Wednesday, 2 May 2012

The Drafting Process

If you ask a group of writers what they hate most about writing, the overwhelming majority, if not all, will say editing. It takes a long time, is much less enjoyable than writing the first draft and involves thinking about a lot of things at the same time: grammar, punctuation, spelling, capitalization, logical progression of ideas, point of view, mood, theme, target audience, word choice, tense, headings, subheadings, font style and size, paragraphing and line spacing—to name just a few.

No wonder editing is associated with eyestrain, headaches and feelings of frustration and hopelessness.
To make the editing process less painful, many writers involve other people at various stages, from friends and family to fellow writers, literary agents and/or editors. As you gain more experience editing your own work and develop your support group, the process will become shorter and more tolerable. The goal is to go through each stage only once with as little help as possible.

If this is the first time you're reading this process, it might look quite daunting. The fact is, being a writer is tough, being a good writer is tougher, getting published is even tougher, and being a great, published writer is one of toughest challenges you'll face. Anyone who says otherwise is either lying, doesn't draft their work (usually because it's only a hobby, which is fine), or has a ghost writer.

But, seeing your work in print (physical or electronic) and knowing you’ve created something unique and original that people are going to read and enjoy is well worth the effort. Your writing may show a reader they aren’t alone, shed light on a taboo subject, or change someone’s life for the better.

Below you’ll find an explanation of the various editing stages all good writing (emphasis on good) goes through, in one way or another, before it's ready for publication. Some writers, like me, draft their work a number of times at each stage and swap back and forth between them whenever necessary. It just depends on how quickly the story comes together.

Whenever you feel you don't have what it takes to be a great writer, don't be too concerned—there are a lot of easier jobs out there: physicist, biochemical engineer, astronaut and brain surgeon spring to mind.

I hope to shed some light on this process and break it down into smaller, manageable chunks of information that shouldn't melt your brain. I'll focus on writing a novel, but the principles are much the same for shorter fiction and non-fiction of any length.

Please keep in mind that, as with anything creative, the actual workings are unique to each author. What works for some, won’t for others. The same goes for each story.


The First Draft
The author writes a chapter at a time, with minimal feedback from a fellow writer, writing group, or mentor. The key here is to get the story down as organically and seamlessly as possible with only the faintest amount of conscious thought and self-criticism. Some writers call this free writing, but I think it’s best to keep the end product and target audience in mind at all times, reducing the chances of going too far off track and having to throw out slabs of text that took hours to write.
 
The emancipation
proclamation
I write most of my first drafts and rewrites by hand. I find it helps silence my inner critic and editor. But I also like to dip my McDonalds fries in a chocolate sunday...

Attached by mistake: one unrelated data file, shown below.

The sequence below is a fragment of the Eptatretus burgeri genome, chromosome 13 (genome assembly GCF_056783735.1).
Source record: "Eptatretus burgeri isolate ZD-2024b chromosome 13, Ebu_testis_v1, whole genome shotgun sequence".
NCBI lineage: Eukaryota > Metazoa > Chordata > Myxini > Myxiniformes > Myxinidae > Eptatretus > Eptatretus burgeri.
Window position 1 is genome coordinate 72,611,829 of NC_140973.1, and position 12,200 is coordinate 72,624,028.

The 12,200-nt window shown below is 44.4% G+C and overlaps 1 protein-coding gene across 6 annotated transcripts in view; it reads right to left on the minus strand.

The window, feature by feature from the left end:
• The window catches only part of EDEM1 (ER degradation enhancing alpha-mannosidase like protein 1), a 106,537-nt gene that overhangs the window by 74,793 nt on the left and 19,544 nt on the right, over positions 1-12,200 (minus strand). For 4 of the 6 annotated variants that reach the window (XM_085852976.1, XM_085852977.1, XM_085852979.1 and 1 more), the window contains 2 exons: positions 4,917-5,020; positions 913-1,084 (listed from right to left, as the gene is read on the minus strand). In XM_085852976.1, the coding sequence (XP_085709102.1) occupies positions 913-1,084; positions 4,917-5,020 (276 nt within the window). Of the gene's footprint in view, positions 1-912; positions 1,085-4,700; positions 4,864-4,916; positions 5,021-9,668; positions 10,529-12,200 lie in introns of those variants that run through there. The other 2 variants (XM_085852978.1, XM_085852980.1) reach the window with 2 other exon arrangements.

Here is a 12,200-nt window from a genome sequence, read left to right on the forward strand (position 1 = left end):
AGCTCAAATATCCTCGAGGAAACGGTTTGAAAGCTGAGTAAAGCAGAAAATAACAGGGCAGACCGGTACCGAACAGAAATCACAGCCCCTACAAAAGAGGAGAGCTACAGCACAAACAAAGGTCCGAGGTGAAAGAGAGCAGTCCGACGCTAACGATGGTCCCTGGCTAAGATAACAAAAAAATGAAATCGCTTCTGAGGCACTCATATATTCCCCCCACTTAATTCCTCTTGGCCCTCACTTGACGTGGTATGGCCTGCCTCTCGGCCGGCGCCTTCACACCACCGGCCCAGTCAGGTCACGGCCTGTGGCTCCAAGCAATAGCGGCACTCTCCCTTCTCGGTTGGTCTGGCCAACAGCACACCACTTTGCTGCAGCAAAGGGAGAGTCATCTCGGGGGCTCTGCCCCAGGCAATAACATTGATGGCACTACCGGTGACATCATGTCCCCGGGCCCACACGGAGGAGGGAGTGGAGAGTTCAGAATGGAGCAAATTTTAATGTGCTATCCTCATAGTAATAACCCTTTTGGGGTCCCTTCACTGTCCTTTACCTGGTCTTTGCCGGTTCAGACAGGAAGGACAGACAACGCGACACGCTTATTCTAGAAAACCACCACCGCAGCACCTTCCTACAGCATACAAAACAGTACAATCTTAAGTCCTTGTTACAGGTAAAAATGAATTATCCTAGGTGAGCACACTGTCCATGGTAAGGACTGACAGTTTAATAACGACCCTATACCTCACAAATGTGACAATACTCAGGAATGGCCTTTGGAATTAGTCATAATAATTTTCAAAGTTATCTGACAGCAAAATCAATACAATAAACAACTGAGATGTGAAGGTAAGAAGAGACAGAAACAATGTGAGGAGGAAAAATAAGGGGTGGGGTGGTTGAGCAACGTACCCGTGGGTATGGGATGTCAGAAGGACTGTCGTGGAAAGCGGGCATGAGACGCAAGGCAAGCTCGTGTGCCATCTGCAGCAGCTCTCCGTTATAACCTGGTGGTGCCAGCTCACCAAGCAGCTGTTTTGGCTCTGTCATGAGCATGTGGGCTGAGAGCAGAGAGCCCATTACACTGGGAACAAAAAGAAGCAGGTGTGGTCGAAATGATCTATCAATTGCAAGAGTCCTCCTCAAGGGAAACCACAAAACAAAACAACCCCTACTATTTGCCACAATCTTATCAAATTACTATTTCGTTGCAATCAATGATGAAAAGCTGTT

When this first full draft is complete, you have the groundwork for a novel: a manuscript. Congratulations!

Some writers let family and friends read their manuscripts, but most of these people aren't regular readers, will say a lot of nice things and have very little to offer in the way of constructive criticism. This is great for a writer's motivation, but does little to improve the story.

If you’re serious about getting your novel published, and don’t have a team of credible people behind you, you could pay for a manuscript appraisal. The appraiser should identify, among other things, general problems with the voice, point of view, tense, amount and credibility of characters, chapter structure, themes and plot development. You’ll have a good sense of what woks and what doesn’t and, if your appraiser is good, you’ll know how to resolve most of it or know where to research how to.

The changes are usually applied by the author in this stage, or by an editor in the next.

Draft the Second
The second draft involves moving the text around to get the structure right: scenes, chapters, plot points, character relationships, themes, back-story, setup, main conflict, climax, resolution, plot holes and mix of setting, dialogue and narrative. Obvious punctuation, spelling and formatting errors can be corrected here, but the finer details are covered in later drafts.

This is usually where most writers need professional help (pardon the pun) and is where many give up. Little do they know, emerging authors usually have help from a mentor, agent or other person with authority in the field. Publishing houses usually assign contracted authors a specific editor, or various editors, who works very closely with them through this stage. The more prolific and popular the author, the more editors they’ll have behind them—not that they’ll ever tell you. Lucky aren't they?

Some editors call this structural or substantive editing and charge a lot for it. Others consider this an early stage of copy-editing.

While this stage can be quite daunting and leave your mind whirling in confusion, with the help of a good editor your manuscript will be a good read, something to be proud of. The story will flow in a logical and entertaining fashion. The plot points will be in the right place. The voice will be engaging and reasonably consistent. There'll be just the right amount of characters and they'll be believable and compelling and be doing what you want them to.